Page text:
NHS ID not good enough to prove "Essential travel"

Worrying times indeed - that police have reportedly stopped NHS staff (here) and would not accept their NHS ID card as good enough evidence for "essential travel".

There are people saying that it should be good enough to show "essential travel", and others saying that it is crazy the police don't think NHS staff are doing "essential work" or are "key workers". I agree that it is wrong, but these comments show people don't understand the rules at all (and clearly, neither do the police). There is no need to prove you are on "essential travel" as there is no law against "travel". Similarly there is no law saying only "essential work" can be done, or only "key workers" can work.

But first, again, please stay at home if you can - be sensible.

So let's look at the logic here a bit. There are a couple of key rules - one on public gatherings (not relevant) and one on leaving the place where you live.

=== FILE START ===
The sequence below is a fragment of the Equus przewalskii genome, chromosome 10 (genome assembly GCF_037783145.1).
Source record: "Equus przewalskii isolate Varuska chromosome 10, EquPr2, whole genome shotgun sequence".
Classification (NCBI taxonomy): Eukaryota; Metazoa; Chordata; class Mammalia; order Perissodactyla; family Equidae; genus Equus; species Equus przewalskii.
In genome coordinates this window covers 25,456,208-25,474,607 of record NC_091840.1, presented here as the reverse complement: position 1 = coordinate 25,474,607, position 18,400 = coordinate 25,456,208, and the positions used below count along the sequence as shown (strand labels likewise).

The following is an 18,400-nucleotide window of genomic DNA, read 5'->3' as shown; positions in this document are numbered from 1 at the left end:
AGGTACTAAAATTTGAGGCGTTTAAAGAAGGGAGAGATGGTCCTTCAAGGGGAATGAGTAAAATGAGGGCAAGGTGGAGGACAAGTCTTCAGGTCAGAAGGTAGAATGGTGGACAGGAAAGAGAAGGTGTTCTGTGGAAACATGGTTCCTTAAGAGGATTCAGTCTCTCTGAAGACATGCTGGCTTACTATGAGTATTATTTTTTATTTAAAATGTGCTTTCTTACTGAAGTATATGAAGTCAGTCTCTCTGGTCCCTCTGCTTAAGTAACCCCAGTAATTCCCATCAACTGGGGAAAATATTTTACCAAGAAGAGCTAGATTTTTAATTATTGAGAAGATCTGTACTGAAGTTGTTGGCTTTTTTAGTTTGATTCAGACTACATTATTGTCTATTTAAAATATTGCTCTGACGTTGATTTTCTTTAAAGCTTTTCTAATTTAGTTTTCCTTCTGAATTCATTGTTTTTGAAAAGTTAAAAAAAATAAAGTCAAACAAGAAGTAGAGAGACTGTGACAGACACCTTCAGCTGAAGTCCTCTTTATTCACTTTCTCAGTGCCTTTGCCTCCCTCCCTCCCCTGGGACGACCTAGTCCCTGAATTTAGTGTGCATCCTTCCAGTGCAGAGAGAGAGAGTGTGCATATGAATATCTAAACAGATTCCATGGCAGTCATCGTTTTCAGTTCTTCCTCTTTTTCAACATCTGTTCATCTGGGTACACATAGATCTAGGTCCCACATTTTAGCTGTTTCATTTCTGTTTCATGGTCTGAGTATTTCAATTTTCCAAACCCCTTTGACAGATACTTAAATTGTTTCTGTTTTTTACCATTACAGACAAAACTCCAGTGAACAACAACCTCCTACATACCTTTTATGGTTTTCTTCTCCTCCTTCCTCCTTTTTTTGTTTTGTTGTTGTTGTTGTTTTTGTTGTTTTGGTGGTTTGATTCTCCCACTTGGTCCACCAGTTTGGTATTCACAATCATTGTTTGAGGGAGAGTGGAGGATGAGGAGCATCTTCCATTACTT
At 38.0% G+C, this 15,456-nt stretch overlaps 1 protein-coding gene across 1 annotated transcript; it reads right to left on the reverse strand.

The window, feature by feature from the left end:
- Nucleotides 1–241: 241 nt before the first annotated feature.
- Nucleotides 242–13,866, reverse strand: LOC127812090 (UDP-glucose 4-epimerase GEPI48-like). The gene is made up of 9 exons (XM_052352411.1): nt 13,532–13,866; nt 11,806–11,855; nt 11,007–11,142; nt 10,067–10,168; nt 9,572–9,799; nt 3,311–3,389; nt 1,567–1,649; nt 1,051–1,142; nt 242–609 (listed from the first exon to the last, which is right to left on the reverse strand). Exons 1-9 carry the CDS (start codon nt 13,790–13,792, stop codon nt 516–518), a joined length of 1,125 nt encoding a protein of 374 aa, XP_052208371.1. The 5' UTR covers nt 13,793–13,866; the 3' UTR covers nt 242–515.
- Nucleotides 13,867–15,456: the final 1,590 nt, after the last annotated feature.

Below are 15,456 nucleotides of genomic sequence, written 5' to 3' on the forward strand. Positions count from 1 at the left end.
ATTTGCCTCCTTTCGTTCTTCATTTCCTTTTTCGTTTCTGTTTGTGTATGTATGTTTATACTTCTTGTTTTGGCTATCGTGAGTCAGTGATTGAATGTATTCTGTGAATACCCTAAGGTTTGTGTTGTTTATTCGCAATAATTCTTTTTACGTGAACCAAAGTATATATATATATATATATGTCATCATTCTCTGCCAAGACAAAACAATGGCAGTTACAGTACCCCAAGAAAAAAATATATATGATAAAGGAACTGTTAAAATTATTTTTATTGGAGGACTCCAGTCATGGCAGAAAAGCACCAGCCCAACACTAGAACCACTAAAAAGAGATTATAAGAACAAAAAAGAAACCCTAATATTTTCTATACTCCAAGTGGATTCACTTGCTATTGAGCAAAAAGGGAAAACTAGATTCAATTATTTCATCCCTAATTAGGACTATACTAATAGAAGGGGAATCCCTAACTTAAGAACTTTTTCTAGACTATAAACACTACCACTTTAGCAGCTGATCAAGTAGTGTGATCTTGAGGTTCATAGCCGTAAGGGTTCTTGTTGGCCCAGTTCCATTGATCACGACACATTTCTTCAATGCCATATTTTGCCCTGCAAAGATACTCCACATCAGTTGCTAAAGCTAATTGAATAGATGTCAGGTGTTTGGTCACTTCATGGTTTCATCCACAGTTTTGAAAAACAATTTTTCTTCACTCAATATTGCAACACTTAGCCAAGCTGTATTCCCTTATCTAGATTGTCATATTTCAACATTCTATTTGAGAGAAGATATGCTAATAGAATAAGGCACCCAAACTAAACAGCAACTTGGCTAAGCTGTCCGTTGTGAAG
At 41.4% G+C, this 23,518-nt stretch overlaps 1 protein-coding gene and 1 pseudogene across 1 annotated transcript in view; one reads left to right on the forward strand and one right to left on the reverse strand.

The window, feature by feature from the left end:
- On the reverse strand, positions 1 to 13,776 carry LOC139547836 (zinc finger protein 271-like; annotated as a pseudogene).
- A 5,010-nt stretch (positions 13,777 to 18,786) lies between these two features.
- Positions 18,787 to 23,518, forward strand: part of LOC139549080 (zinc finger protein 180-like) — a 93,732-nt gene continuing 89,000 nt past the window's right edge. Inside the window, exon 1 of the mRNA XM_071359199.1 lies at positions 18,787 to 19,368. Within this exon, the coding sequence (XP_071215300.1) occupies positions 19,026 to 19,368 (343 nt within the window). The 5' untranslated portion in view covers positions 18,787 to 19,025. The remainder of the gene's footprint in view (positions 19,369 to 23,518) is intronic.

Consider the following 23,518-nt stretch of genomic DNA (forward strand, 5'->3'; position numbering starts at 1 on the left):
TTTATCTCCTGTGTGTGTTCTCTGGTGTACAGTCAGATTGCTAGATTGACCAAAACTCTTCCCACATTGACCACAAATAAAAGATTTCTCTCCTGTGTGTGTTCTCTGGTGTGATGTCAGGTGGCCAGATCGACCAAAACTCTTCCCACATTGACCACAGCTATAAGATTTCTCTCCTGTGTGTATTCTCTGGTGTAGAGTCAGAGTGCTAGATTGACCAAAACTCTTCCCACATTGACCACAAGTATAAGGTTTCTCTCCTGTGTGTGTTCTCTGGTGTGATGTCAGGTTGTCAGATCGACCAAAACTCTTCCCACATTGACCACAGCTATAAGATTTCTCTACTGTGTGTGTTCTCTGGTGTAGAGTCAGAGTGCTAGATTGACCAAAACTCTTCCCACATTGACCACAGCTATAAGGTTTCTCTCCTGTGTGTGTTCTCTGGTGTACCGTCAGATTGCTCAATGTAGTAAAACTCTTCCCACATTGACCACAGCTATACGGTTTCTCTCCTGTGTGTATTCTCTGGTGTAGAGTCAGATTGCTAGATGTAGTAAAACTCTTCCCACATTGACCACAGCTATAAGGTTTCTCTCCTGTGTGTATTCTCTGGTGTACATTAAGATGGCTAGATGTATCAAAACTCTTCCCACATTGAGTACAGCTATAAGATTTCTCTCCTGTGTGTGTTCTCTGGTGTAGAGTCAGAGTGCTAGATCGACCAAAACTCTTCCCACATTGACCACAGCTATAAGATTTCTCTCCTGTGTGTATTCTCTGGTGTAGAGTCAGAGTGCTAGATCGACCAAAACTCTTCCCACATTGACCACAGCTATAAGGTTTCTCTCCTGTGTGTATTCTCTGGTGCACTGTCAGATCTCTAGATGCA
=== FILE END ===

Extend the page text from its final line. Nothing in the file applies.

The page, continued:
Update: The college of police have released more guidance (here).

Update: as of 11am on 22nd April the law changed to cover "being outside" not just "leaving". Here.

No "stop and account" power.

The first problem is that the police (see this report) have no "stop and account" power anyway.

"The helpful National Police Chief’s Council and College of Policing Guidance makes clear that there is no power to “stop and account”. Therefore, the police should not be intercepting people who they do not suspect to be causing health risks by their behaviour in violation of Regulation 6 or 7."